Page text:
Talking Servers: Bare Metal vs Virtualization

Physical Servers Or Cloud-Based Servers?

When you are considering information technology workloads, the server that you choose will determine what type of performance you can expect. Virtual servers are ideal when your priorities are scalability and flexibility. IT companies typically use them for new applications with cloud technology and unknown computational needs. IT professionals tasked with choosing between these two want to know which one is better when it comes to bare metal server vs virtualization, and it’s important to understand the benefits and applications of each option. With visualization the bare metal server (the physical server) is split up into multiple virtual servers. This type of technology is best suited to horizontal scalability such as a website with high traffic volumes or cloud software.

There are essentially 2 available options when it comes to flexibility:

  • You can have your virtual server functioning on a private node, and the physical server will be dedicated to you. This will give you use of all resources of the server. It is possible for a customer to have 1+ virtual machines operating in the same virtual server. In terms of billing, there is the option of hourly billing or even monthly billing.
  • The second option available to you is having your virtual server functioning on a public node. This would mean that multiple customers will share the resources of the actual server – a multi tenant environment.

What About Bare Metal Servers?

Dedicated servers are otherwise known as bare metal servers. And if you’re wondering what these are all about – they are 100% hardware – nothing else. Bare metal servers function as a single-tenant server which is 100% dedicated to one customer. It is best when your IT operations are data intensive and your priorities are reliability and performance. It is possible to utilize the GPUs (graphics processing units) operating in addition to your server’s CPU (central processing unit) for optimal computing performance. Another option available to you is the creation of a virtual environment by way of unmanaged hypervisor supervision. For this type of environment, you will likely be billed monthly.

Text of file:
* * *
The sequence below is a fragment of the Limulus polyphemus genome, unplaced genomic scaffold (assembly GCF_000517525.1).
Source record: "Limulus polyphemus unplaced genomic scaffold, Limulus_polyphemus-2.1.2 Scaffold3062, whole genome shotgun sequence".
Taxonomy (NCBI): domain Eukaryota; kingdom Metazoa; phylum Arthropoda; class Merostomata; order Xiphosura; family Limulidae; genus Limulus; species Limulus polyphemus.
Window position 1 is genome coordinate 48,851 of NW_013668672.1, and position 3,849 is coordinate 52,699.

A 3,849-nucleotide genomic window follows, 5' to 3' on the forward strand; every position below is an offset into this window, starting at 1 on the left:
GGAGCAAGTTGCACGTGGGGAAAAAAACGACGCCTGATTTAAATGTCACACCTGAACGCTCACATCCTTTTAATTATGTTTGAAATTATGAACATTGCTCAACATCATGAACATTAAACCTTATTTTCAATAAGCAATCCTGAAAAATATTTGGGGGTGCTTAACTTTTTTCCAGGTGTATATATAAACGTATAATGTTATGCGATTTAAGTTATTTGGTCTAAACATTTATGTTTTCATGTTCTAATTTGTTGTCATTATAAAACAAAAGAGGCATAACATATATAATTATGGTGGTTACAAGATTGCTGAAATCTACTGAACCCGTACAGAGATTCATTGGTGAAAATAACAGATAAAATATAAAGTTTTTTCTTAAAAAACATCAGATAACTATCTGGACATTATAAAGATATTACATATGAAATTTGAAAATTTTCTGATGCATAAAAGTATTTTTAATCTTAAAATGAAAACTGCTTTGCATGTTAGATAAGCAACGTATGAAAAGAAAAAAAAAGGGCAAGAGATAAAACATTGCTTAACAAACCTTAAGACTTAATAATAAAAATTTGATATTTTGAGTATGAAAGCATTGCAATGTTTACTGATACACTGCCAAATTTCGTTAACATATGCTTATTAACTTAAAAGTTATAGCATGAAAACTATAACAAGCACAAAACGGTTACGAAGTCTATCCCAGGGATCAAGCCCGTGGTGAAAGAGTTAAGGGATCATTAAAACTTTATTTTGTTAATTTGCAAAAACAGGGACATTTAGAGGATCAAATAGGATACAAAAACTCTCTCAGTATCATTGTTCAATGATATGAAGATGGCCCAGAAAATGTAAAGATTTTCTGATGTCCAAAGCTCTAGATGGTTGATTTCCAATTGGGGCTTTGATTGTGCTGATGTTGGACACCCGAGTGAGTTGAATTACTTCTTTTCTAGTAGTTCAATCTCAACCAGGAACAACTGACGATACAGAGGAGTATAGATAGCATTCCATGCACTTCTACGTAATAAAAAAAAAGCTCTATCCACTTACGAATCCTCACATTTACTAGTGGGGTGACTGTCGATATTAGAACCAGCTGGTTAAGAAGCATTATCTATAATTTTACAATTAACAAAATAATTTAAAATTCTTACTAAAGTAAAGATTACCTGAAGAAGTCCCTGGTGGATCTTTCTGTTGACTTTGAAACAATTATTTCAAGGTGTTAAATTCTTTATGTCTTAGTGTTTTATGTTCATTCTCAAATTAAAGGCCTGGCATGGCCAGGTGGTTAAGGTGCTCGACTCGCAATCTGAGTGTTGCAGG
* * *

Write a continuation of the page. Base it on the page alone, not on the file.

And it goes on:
Remember that with bare metal servers you’re dealing with high monthly costs, but you also get to enjoy total control of a server’s physical resources. Poor budgeting with virtual hosting options can generate substantial visualization costs. This is true because infinite scalability options come at a high cost. The pricing of visualization is based on the amount demanded, and while peak traffic usage does not necessarily impact upon the server’s functionality, it may raise the costs. With bare metal servers, there are plenty of options when it comes to performance, security and support. Of course this all depends on the bare metal provider you are using.

When you’re using SoftLayer, you can easily create a virtual server or even a bare metal server from zero. You would do this by generating a template of the image that you want and storing it in the library. By capturing and loading these images into your work environment, you will save precious time. The 2 types of images that are available to you include Flex Images and Standard Images.

Utilizing Flex Images And Standard Images

Flex images are fully supportive of virtual servers and bare metal servers. By using these, you can save an image from a physical computer terminal and then create an additional virtual server from that image. Unlike standard images, Flex images only support certain components of operating systems. The other option available to you is the standard image format. This can only be created for virtual servers. Users who prefer standard images can use them to capture an image of a virtual server that already exists. It doesn’t matter what operating system is being run. The standard image will be able to create a brand-new server with the existing image.